A 38-year-old woman presents with recurrent asymptomatic lesions on the palms and soles and on the sides of both feet. The lesions have been developing for 2 months, unaccompanied by fever or other systemic symptoms.
Laboratory tests of C-reactive protein, erythrocyte sedimentation rate, viral serologies, and antinuclear antibodies are normal. A pustule culture is negative, and a cutaneous biopsy shows parakeratosis and elongation of rete ridges, neutrophils migrating from papillary capillaries to the epidermis, and spongiform Kogoj pustule.
Q: Which is the most likely diagnosis?
- Pustular psoriasis
- Impetigo contagiosa
- Syndrome of synovitis, acne, pustulosis, hyperostosis, osteitis (SAPHO)
- Dyshidrotic eczema
- Acute exanthematous pustulosis (drug eruption)
A: SAPHO syndrome is the most likely diagnosis. The presence of pustules and aseptic osteitis of the anterior chest wall is compatible with SAPHO syndrome. Treatment with topical clobetasol propionate (Temovate) for pustules and NSAIDs for osteitis brought a good response.
Pustular psoriasis is an uncommon type of psoriasis characterized by erythema and pustules involving the flexural and anogenital areas. Cutaneous lesions of psoriasis vulgaris may be present before an acute pustular episode. Withdrawal of systemic corticosteroids in a patient with psoriasis has been reported as a precipitating factor.
Impetigo contagiosa is a superficial cutaneous infection characterized by an erythematous macule that evolves into a vesicle or pustule. These lesions are more common in children. Culture of the fluid usually reveals Staphylococcus aureus or S pyogenes.
Dyshidrotic eczema is a pruritic vesicular eruption of unknown cause on the palm and soles (bilateral and symmetric). The typical histologic findings are spongiotic and intraepidermal vesicles.
Acute exanthematous pustulosis is a drug-induced reaction characterized by confluent erythema, blisters, and pustules, mucous membrane erosions with fever, and lymphadenopathy. Cultures of the pustules are negative, and biopsy can help confirm the diagnosis of drug eruption.
SAPHO syndrome is a rare condition of unknown pathogenesis originally described by Chamot et al1 in 1987. The onset is usually in young adulthood, and is similar in men and women. It is characterized by synovitis, acne, pustulosis, hyperostosis, and osteitis. Of paramount importance is the finding of a non-infectious inflammatory osteitis in a patient with skin lesions.
Clinical findings: Pustules plus rheumatic pain
SAPHO syndrome must be suspected when a patient is affected by a pustular skin disease associated with rheumatic pain. If examination shows that the pain is caused by a sterile inflammation of bone or joints, the diagnosis tends to be confirmed.2
Osteoarticular involvement tends to be limited to the anterior chest wall. It may include aseptic osteitis, hyperostosis, and symmetrical arthritis. Peripheral and axial osteitis is one of the main characteristics of the syndrome and is found in around 90% of cases.
Cutaneous manifestations are present in two-thirds of patients and consist chiefly of severe acne (acne fulminans, acne conglobata, and hidradenitis suppurativa), pustular psoriasis, and palmoplantar pustulosis. Neutrophilic dermatoses associated with this syndrome include Sweet syndrome and pyoderma gangrenosum. Acne lesions are usually seen in men, whereas palmoplantar pustulosis is seen in women,3 often accompanying osteoarticular manifestations.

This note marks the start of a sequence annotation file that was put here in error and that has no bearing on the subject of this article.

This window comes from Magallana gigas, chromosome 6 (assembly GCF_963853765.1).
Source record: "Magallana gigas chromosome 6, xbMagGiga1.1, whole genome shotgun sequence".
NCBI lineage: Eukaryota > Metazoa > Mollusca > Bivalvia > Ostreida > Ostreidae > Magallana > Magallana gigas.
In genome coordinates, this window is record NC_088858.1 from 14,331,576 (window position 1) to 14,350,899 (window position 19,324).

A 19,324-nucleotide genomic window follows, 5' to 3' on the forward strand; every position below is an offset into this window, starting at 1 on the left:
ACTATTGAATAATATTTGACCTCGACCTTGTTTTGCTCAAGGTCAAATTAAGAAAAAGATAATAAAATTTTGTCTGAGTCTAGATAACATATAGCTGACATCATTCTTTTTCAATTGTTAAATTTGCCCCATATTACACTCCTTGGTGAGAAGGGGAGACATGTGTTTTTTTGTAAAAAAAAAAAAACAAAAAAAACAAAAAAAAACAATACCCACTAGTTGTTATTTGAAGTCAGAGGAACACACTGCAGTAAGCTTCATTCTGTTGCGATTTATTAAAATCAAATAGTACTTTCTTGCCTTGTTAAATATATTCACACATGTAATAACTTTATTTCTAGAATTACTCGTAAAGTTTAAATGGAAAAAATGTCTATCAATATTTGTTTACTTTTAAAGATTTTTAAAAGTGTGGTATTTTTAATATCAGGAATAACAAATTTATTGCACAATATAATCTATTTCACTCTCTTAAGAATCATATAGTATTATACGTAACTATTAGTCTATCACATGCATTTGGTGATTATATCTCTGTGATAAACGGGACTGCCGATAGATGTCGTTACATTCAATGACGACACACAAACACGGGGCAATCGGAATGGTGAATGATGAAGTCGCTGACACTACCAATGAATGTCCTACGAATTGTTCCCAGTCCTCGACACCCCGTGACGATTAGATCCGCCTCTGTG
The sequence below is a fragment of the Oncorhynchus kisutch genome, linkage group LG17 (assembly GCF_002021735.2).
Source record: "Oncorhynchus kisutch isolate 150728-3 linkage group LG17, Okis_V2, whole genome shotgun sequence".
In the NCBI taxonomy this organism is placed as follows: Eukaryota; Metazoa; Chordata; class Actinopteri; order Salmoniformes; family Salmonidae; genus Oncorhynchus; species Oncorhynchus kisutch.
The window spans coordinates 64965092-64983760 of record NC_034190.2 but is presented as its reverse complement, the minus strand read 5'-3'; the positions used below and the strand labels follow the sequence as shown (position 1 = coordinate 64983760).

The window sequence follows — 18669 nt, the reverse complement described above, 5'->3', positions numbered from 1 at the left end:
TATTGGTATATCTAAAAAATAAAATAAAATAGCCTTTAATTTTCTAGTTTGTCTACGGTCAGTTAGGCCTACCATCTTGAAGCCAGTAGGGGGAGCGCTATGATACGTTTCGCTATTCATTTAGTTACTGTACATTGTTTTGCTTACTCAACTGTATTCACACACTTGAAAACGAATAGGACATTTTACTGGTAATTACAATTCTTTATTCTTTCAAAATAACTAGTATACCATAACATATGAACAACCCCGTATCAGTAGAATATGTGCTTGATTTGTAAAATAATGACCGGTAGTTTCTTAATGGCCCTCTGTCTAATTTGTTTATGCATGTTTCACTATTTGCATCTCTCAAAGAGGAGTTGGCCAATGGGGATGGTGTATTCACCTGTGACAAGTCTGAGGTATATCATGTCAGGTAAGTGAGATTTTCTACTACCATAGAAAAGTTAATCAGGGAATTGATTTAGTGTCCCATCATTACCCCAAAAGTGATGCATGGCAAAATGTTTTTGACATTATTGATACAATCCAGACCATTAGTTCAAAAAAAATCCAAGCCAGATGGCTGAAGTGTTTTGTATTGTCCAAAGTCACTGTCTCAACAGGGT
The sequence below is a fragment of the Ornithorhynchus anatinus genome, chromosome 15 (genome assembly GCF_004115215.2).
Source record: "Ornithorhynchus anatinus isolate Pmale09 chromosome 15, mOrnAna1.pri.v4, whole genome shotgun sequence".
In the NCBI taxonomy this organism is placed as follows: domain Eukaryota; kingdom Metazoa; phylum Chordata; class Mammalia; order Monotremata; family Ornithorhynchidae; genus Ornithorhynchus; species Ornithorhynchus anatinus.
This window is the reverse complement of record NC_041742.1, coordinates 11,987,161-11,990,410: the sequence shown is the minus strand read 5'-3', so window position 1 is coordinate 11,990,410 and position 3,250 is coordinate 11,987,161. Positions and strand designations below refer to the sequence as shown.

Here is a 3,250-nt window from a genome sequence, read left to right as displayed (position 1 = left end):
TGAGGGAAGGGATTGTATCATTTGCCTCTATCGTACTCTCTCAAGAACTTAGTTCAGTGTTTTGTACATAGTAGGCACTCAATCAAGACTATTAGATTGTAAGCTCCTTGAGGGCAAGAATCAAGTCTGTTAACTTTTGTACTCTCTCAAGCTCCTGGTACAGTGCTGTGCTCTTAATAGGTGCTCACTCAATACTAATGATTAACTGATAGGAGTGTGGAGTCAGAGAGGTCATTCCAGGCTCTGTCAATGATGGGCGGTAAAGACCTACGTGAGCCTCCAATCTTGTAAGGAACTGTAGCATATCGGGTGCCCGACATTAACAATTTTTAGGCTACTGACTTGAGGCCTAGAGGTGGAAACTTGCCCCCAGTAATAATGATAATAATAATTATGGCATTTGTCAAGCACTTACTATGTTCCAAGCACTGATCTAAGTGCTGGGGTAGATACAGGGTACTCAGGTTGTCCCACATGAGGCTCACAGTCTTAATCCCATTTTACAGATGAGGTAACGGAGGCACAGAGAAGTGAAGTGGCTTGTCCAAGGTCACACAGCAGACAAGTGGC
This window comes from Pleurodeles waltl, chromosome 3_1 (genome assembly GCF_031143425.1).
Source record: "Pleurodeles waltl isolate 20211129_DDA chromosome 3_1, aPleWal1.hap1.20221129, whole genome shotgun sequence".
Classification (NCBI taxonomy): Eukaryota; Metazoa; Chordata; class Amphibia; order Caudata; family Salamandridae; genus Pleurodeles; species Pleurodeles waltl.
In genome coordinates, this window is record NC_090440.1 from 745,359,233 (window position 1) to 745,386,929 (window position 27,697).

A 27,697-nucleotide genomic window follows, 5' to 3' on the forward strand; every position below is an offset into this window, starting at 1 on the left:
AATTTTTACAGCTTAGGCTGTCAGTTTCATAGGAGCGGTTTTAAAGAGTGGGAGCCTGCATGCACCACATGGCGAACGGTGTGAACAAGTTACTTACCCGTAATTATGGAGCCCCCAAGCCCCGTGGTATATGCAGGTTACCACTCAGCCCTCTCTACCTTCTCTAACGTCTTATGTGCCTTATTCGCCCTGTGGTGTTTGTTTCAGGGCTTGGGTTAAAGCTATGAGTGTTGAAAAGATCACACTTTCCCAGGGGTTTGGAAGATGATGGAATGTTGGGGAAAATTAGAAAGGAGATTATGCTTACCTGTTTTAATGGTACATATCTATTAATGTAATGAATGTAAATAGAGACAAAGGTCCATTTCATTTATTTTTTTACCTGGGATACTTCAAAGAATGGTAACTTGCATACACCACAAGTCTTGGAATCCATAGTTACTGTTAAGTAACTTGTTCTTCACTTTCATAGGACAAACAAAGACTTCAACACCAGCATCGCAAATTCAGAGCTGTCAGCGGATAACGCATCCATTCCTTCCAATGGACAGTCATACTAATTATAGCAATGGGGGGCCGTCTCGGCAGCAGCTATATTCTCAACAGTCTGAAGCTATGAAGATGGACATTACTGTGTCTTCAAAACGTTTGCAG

Radiologic findings in the spine are spondylodiskitis, osteosclerosis, sacroiliac joint involvement, and paravertebral ossification. In anterior chest wall hyperostosis, common findings are bone hypertrophy and sclerosis with a soft-tissue component. Laboratory test results are uncharacteristic, with variable signs of inflammation, and the C-reactive protein and sedimentation rate are usually elevated in the absence of leukocytosis.
Pathogenesis remains elusive
The pathogenesis of this syndrome remains elusive. Since SAPHO syndrome usually involves the axial skeleton, some investigators have suggested a possible link between the SAPHO syndrome and the seronegative spondyloarthopathies.3 It has also been related to an infection by Propionibacterium acnes and Corynebacterium species,4 which have been isolated in cultures of bone and skin lesions. However, the fact that these bacteria are contaminant agents makes their involvement in the pathogenesis of this syndrome unlikely. More recently, high concentrations of tumor necrosis factor alpha in bone specimens of patients with SAPHO syndrome have been reported, thus highlighting the central role of this cytokine in maintaining inflammation.
Treatment is to relieve symptoms
Since understanding of the pathogenesis of SAPHO syndrome is limited, a wide range of therapies has been used,5 mostly to relieve symptoms. These include NSAIDs; steroids; antibiotics; bisphosphonates such as pamidronate (Aredia) and zoledronic acid (Reclast); and immunosuppressors and immunomodulators such as methotrexate (Trexall), leflunomide (Arava), sulfasalazine (Azulfidine), cyclosporine (Sandimmune). The results with these therapies have been quite varied. Good response has been reported with tumor necrosis factor alpha blockers—infliximab (Remicade), etanercept (Enbrel), and adalimumab (Humira).6